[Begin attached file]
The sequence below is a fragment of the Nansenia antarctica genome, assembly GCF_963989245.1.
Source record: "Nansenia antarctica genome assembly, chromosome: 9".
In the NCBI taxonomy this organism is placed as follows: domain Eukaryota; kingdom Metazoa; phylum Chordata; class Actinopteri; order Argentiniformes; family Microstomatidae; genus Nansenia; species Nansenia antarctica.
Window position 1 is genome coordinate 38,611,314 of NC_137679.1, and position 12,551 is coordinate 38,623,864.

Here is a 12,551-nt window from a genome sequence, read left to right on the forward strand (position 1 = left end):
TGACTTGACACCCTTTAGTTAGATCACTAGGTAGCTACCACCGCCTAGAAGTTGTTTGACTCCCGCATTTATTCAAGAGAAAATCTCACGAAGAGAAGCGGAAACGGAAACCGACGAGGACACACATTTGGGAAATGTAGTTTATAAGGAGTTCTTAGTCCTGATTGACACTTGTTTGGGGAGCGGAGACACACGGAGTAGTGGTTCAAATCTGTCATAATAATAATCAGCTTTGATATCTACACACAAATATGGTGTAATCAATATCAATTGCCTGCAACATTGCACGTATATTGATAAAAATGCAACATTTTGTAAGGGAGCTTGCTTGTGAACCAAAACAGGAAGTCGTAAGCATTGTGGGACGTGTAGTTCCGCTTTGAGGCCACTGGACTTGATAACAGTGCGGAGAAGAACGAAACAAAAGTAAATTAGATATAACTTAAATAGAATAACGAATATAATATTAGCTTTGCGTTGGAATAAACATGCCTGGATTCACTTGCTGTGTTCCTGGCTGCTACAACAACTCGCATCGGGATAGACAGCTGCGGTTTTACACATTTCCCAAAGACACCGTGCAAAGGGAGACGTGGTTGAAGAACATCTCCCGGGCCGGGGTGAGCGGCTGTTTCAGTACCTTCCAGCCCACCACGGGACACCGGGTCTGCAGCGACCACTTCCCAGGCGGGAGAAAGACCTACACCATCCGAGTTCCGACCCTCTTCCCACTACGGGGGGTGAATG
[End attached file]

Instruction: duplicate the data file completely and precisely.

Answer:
The sequence below is a fragment of the Nansenia antarctica genome, assembly GCF_963989245.1.
Source record: "Nansenia antarctica genome assembly, chromosome: 9".
In the NCBI taxonomy this organism is placed as follows: domain Eukaryota; kingdom Metazoa; phylum Chordata; class Actinopteri; order Argentiniformes; family Microstomatidae; genus Nansenia; species Nansenia antarctica.
Window position 1 is genome coordinate 38,611,314 of NC_137679.1, and position 12,551 is coordinate 38,623,864.

Here is a 12,551-nt window from a genome sequence, read left to right on the forward strand (position 1 = left end):
TGACTTGACACCCTTTAGTTAGATCACTAGGTAGCTACCACCGCCTAGAAGTTGTTTGACTCCCGCATTTATTCAAGAGAAAATCTCACGAAGAGAAGCGGAAACGGAAACCGACGAGGACACACATTTGGGAAATGTAGTTTATAAGGAGTTCTTAGTCCTGATTGACACTTGTTTGGGGAGCGGAGACACACGGAGTAGTGGTTCAAATCTGTCATAATAATAATCAGCTTTGATATCTACACACAAATATGGTGTAATCAATATCAATTGCCTGCAACATTGCACGTATATTGATAAAAATGCAACATTTTGTAAGGGAGCTTGCTTGTGAACCAAAACAGGAAGTCGTAAGCATTGTGGGACGTGTAGTTCCGCTTTGAGGCCACTGGACTTGATAACAGTGCGGAGAAGAACGAAACAAAAGTAAATTAGATATAACTTAAATAGAATAACGAATATAATATTAGCTTTGCGTTGGAATAAACATGCCTGGATTCACTTGCTGTGTTCCTGGCTGCTACAACAACTCGCATCGGGATAGACAGCTGCGGTTTTACACATTTCCCAAAGACACCGTGCAAAGGGAGACGTGGTTGAAGAACATCTCCCGGGCCGGGGTGAGCGGCTGTTTCAGTACCTTCCAGCCCACCACGGGACACCGGGTCTGCAGCGACCACTTCCCAGGCGGGAGAAAGACCTACACCATCCGAGTTCCGACCCTCTTCCCACTACGGGGGGTGAATG